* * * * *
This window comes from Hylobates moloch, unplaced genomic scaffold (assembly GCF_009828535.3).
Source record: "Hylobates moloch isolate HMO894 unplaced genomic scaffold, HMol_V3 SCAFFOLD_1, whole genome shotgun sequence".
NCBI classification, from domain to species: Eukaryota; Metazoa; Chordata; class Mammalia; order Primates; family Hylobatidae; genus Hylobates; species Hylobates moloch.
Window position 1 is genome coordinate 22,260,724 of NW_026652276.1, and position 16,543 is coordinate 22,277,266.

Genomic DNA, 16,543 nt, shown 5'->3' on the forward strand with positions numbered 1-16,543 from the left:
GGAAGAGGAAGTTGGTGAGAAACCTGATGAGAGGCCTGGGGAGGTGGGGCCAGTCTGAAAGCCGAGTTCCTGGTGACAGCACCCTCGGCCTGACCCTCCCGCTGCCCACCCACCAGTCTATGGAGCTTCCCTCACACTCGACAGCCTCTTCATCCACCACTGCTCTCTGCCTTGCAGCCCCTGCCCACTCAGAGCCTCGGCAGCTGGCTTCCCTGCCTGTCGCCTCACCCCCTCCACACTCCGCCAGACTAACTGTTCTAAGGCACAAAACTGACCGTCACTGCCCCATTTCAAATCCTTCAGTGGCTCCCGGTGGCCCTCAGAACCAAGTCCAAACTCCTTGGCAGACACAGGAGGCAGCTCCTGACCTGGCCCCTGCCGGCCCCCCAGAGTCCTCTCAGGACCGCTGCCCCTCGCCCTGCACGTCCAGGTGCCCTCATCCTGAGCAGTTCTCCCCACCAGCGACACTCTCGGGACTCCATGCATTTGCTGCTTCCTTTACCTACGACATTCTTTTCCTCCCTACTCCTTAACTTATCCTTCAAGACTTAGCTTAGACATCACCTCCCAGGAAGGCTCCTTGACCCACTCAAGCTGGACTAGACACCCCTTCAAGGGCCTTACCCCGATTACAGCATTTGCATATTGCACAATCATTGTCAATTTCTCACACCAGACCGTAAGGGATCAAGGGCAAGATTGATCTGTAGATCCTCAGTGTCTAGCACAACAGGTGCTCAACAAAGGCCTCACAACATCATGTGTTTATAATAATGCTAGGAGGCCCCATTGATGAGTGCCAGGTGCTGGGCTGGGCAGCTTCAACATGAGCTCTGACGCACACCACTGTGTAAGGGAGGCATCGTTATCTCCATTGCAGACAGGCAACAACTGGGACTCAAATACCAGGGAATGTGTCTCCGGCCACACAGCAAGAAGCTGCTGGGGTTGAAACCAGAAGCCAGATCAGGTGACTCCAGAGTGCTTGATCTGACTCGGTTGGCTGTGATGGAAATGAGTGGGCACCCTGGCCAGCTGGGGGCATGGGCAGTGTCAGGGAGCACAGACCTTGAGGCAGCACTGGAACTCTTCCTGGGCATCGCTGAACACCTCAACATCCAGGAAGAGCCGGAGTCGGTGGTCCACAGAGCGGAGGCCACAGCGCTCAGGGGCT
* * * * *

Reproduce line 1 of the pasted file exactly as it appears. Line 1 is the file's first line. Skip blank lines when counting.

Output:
This window comes from Hylobates moloch, unplaced genomic scaffold (assembly GCF_009828535.3).